It appears that we've seen more panic in the credit markets than in stocks actually. And the fact that the S&P 500 hasn't fallen further given such bearish catalysts, is a subtle sign of internal strength in stocks, regardless of any short-term patterns that can justifiably lure the bears to sell.
I think that stocks are telling us here that they don't care about corona (at this point), China, riots – it's only the Fed's money spigots. The moment corporate credit recovers, we'll have it confirmed – otherwise stocks would be just too slow to get it. But they're not again declining with vengeance, which is promising for the bulls.
That's why I expect this sharp panic selling to be followed by short-term stabilization with an upside bias, perhaps a failed selling attempt next, and finally with the measured grind higher resumption.
Mid-June, I think it's too early for stocks to worry about the second coronavirus wave on a continuous basis. Staying nimble in a similarly fluid situation is the right short-term course of action.
Summing up, yesterday's steep stock selloff didn't follow during the overnight session, and the signs of short-term stabilization are present. We might have seen the local bottom yesterday. The narrative of reopening optimism has been challenged by yet another down-to-earth Fed real economy assessment and returning coronavirus fears – but look how well stocks recovered when Fed governors last spoke (Powell at Peterson Institute in mid-May). Coupled with the expected recovery in the credit markets, this positions the stock bulls to dust themselves off and gradually continue higher – regardless of the rising wedge breakout invalidation or island top reversal we saw yesterday.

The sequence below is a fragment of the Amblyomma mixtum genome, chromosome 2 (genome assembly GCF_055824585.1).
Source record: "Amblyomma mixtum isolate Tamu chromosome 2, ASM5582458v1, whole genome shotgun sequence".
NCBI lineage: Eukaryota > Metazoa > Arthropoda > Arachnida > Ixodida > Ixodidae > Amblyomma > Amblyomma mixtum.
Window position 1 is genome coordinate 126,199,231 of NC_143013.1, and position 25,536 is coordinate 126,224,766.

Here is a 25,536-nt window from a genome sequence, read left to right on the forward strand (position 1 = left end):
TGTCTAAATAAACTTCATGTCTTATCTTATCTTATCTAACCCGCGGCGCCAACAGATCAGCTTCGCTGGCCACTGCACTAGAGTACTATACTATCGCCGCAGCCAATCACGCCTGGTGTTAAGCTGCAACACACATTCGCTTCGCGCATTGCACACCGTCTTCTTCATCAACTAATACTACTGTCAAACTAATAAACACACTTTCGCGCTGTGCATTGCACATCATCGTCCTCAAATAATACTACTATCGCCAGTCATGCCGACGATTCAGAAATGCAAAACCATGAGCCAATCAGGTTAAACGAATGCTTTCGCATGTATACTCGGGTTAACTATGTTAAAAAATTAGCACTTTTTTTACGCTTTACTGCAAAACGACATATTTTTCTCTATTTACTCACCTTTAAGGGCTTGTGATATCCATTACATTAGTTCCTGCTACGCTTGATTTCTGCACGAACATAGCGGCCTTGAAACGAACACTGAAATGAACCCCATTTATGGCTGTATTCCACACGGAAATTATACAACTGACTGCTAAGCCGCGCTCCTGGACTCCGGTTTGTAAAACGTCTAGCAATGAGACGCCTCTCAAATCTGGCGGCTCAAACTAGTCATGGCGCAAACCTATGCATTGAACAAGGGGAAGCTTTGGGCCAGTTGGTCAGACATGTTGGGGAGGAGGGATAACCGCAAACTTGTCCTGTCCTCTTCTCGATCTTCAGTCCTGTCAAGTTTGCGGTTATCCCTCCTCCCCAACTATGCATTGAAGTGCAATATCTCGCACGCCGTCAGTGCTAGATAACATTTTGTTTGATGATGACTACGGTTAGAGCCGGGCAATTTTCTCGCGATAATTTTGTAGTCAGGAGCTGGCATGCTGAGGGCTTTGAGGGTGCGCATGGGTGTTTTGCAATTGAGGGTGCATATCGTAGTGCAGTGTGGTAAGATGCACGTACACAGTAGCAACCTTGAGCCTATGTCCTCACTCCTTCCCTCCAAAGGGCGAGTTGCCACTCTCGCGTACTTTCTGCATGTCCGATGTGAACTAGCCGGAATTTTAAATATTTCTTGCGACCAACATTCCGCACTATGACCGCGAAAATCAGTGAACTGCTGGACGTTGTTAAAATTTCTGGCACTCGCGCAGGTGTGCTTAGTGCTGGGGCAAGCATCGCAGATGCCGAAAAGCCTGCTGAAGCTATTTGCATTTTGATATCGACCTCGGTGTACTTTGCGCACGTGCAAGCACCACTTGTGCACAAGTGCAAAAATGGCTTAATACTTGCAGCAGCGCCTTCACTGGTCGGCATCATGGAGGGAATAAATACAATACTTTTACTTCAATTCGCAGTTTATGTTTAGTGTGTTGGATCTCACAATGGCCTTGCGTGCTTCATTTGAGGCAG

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All essays, research and information found above represent analyses and opinions of Monica Kingsley and Sunshine Profits' associates only. As such, it may prove wrong and be subject to change without notice. Opinions and analyses were based on data available to authors of respective essays at the time of writing. Although the information provided above is based on careful research and sources that are believed to be accurate, Monica Kingsley and her associates do not guarantee the accuracy or thoroughness of the data or information reported. The opinions published above are neither an offer nor a recommendation to purchase or sell any securities. Ms. Kingsley is not a Registered Securities Advisor. By reading Monica Kingsley's reports you fully agree that she will not be held responsible or liable for any decisions you make regarding any information provided in these reports. Investing, trading and speculation in any financial markets may involve high risk of loss. Monica Kingsley, Sunshine Profits' employees and affiliates as well as members of their families may have a short or long position in any securities, including those mentioned in any of the reports or essays, and may make additional purchases and/or sales of those securities without notice.